This is me, Karen Kao, circa age three. I am the eldest of three children born in Los Angeles, California to Chinese immigrants who settled in the US in the 1950s.
There were no other Chinese at the primary school my brothers and I attended. Nor were there, for a long time, any other Chinese families in our neighborhood. I grew up thinking I was Mexican-American like all the other kids on the block. It took a visit to my maternal grandfather in Taiwan to open my eyes. We had just landed. It was nighttime. People crowded the airport. I assumed that they were waiting to greet the other passengers on our plane. When the luggage finally appeared and we could leave the airport, the whole crowd came too. It turned out that all of them were relatives.
My father was born in Shanghai. Though his name in the Shanghai dialect means first son born in Shanghai (申伯), my father was not the eldest child. There were three other children in his generation of the Kao family: Robert, Ruth and Victor, plus Dorothy who died at the age of two. They grew up in a house on Avenue Haig, at the edge of the French Concession.
My mother is from the south of China and is an only child. She’s lived all over China, as well as Taiwan and Hong Kong. She gave me my obsession with food, a love of gambling and a sense of style.
In the West, my name is Karen Kao. In China, I’m called Gao Minghui (高銘慧). My family name means high or tall, which is ironic since I’m not quite five feet tall. My personal name means clear wisdom.
Wise or not, I’ve been writing since high school. I started out with plays that mocked my poor teachers. Luckily, none of those works has survived. My time at Ramona Convent, an all-girl Catholic high school, was a happy one. It was okay to be smart and get good grades.
At the University of California Irvine, I had the tremendous good fortune of meeting Charles Wright, a poet, a teacher in the UCI graduate program in fine arts and a gentle soul. He taught me how to write. That once you’ve got the plane up in the air, you can take away the ladder. He said,
Writing is a calling. Do it only if you can’t help yourself.
Upon graduation, my path was clear. I would become a poet. Of course, I didn’t expect to earn a living with my poetry, at least not at first. Instead, I would learn how to cut hair. That way, I could move to the south of France, cut hair by day and write by night.
My father thought this was a spectacularly bad idea.
So I went to law school and ended up practicing law for over 25 years, both in the US and in the Netherlands. If you need all the gruesome details, you can look here for the LinkedIn profile of Karen Kao, the ex-lawyer. You can also read my interview in the alumni magazine of Georgetown University or with femflection.com to learn more about the various twists and turns of my career.
For purposes of who Karen Kao is now, there’s only one thing you need to know about my legal career. For a long time, I didn’t write.
My debut novel
Since 2011, I have the good fortune to write full-time from my home in Amsterdam. I work all day with the characters I’ve created and learned to love. If I get lucky, they sit up and tell me their stories. I work with language – no longer to convince or badger or corner – but to paint a picture. I belong to a community of writers with whom I can share my work and make it better.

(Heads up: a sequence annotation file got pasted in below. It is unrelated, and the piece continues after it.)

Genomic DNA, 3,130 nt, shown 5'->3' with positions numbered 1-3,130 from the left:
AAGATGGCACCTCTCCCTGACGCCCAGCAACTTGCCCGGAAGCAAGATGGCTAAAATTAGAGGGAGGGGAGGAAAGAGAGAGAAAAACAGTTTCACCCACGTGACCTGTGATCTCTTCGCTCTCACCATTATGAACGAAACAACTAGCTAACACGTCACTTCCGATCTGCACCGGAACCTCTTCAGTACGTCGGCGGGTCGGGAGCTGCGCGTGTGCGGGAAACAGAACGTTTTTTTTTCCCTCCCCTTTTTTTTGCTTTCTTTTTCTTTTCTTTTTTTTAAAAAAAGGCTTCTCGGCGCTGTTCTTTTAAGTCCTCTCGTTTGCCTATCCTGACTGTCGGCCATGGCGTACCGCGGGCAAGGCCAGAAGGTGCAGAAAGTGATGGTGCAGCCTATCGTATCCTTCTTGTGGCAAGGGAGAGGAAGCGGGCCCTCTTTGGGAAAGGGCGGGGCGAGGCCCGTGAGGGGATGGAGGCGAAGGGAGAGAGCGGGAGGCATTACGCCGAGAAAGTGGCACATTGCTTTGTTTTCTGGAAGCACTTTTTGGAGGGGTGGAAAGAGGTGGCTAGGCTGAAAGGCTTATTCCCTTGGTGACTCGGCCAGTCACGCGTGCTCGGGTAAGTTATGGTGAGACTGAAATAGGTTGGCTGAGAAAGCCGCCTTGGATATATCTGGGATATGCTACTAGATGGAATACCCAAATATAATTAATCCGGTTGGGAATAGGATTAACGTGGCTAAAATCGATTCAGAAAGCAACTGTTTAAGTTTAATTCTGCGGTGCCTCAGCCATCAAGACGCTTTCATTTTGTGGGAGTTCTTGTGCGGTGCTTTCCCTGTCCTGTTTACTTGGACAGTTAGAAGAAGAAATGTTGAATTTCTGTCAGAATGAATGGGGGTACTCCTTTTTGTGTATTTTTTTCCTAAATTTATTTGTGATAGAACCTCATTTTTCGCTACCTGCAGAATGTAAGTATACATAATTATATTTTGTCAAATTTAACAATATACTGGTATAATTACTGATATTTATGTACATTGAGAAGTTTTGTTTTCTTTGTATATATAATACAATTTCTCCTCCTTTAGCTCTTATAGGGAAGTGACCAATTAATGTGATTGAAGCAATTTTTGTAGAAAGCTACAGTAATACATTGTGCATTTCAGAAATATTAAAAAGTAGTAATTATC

Success has come slowly this second time around. After four years of hard work, I managed to get my first short story published. That was Words Fly By, published in 2015 by Jabberwock Review. In June 2016, Moon Cakes was published by Cha: An Asian Literary Journal.
In the meantime, I attended two writing workshops, each led by novelists I admire. The first was the Paris Writers Workshop (2014), taught by Lan Samantha Chang. Then, in the summer of 2016, I attended the Napa Valley Writers’ Conference for a novel writing workshop taught by Yiyun Li.
Finally, in October 2016, it happened. Linen Press agreed to publish my first novel, The Dancing Girl and the Turtle. The book launched in April 2017 in Amsterdam. You can read more about the labor pains of transforming a manuscript into a book, the festive launch and the lovely reviews of my novel.
Check out my publications page for the short stories, feature articles, and lyric essays that have been published in literary journals around the world. Think Canada, the United States, Singapore, Hong Kong, the Netherlands, and China.
Those works lead to nominations for Best of the Net, the VERA and the Pushcart Prize. In 2022, I win the Kenyon Review Short Nonfiction Contest. In 2023, I win a much-coveted residency to Hedgebrook. Their mission is “to support visionary women-identified writers whose stories and ideas shape our culture now and for generations to come.” Who knows what awesomeness lies ahead?
In 2018, I started teaching creative writing at the International Writers’ Collective. In that role, I’ve had the great fortune to give a Master Class on the art of writing historical fiction and facilitate Master Classes given by terrific authors like Jenny Offill, Caoilinn Hughes, and Jing-Jing Lee. I also get to write craft essays for publication on the IWC blog. But my main act is to teach the Level 1 core workshops during the school year and the lyric essay in the summer.
Outside the IWC context, I’ve given guest lectures for the Amsterdam University College, Leiden University College, and Expanded Field Journal. VERSO had me guest curate their spring edition on mass: formulae. I’ve even been known to offer a private writing workshop upon request.
Meet & Greet Karen Kao?
For interviews in print, podcast or video form, check out this page.
Still not enough Karen Kao for you? You can contact me here.
Last updated 27.01.2023.